(CNSNews.com) -- Then-Senator-elect Barack Obama (D-Ill.) said in 2004 that he “actually is a believer in American Exceptionalism,” meaning, “we could create a society that is the model for the world. It isn’t right now.”
“I actually am a believer in American exceptionalism, I know that’s not always popular,” Obama said, at a book signing for Dreams From My Father on Nov. 23, 2004, in New York City. “But I believe in American exceptionalism, that there is something special about this nation, precisely because this is a nation that is heterogeneous and that is forced to constantly confront the fact that we’re different.”
“And yet somehow there are a set of core values and common beliefs that can bind us together as a single people,” he said. “And if we can’t pull off that experiment here in the United States, then we can’t be optimistic about what happens in Northern Ireland or Sri Lanka or the Middle East or Rwanda because we have so much to build on.”
“The basic outlines of the government we possess and our civic religion as a people is such that—potentially at least—we could create a society that is the model for the world,” Obama said.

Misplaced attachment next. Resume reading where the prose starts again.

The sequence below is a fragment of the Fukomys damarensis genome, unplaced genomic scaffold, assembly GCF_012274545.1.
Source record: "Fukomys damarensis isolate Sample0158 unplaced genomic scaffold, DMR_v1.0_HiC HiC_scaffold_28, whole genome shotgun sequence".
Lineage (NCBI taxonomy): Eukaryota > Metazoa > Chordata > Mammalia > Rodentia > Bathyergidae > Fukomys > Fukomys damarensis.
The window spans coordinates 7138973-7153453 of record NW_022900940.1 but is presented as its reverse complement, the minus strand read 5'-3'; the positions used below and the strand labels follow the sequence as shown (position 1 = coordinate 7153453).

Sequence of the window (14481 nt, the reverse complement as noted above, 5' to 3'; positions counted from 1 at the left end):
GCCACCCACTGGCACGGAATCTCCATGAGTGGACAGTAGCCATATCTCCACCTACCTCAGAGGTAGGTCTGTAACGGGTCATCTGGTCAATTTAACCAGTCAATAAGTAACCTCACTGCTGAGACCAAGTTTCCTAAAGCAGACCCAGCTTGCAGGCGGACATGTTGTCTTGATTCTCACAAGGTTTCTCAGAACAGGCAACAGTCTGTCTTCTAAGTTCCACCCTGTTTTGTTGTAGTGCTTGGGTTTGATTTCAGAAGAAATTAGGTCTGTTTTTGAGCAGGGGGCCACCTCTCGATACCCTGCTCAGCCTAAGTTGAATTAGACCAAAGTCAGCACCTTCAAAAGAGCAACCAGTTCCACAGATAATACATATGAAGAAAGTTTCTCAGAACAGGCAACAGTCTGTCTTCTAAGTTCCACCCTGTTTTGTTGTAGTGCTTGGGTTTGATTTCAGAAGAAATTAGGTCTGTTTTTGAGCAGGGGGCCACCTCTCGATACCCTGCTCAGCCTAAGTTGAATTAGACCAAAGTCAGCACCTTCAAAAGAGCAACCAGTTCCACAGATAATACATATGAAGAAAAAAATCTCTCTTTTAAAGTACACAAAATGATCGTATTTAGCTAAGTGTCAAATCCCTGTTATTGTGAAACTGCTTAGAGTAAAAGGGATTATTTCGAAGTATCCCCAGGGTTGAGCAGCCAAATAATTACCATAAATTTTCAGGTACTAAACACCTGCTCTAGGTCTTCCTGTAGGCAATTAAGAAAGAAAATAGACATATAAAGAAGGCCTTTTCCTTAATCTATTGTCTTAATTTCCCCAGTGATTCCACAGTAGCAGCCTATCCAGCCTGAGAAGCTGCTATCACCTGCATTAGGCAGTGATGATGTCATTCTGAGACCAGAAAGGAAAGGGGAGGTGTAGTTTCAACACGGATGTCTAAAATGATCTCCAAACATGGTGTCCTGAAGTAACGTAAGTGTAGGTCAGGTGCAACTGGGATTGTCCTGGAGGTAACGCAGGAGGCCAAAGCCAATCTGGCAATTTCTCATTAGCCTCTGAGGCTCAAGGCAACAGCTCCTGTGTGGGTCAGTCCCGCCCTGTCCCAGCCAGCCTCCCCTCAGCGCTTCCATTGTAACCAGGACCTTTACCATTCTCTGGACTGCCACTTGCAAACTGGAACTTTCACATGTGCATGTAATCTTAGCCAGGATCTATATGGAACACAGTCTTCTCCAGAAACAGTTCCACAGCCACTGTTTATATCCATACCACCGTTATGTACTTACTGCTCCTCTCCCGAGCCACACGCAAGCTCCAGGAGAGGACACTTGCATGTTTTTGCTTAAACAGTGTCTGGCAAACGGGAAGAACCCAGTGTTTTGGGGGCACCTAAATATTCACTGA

“It isn’t right now,” he said.
“And that’s one of the tragedies of our foreign policy and our domestic policy that’s played out over the last several years,” he added.
Obama’s remarks came just weeks following Republican President George W. Bush’s reelection, and months after he arrived on the national stage following his keynote address at the Democratic National Convention.
Five years later, after assuming the presidency in April 2009, Obama said all nations believe they are exceptional, differing from the traditional notion that America is set apart for its religious liberty, free speech, rule of law and economic freedom.
“I believe in American exceptionalism, just as I suspect that the Brits believe in British exceptionalism and the Greeks believe in Greek exceptionalism,” he said. “I am enormously proud of my country and its role and history in the world.”
During the book signing for his autobiography, Obama explained how his upbringing led him to view the United States as a “divided” nation.
“We have this enormous, tragic history that all of us confront from whatever our backgrounds are,” he said, “whether we’re white, black, Hispanic, Asian, whether we’re Muslim, Jew, or Christian.”
“I think that all of us are confronting constantly our history,” Obama said. “We’re confronting the history and stain of slavery in this country. We’re confronting the history and problems that arose as a consequence of colonialism.”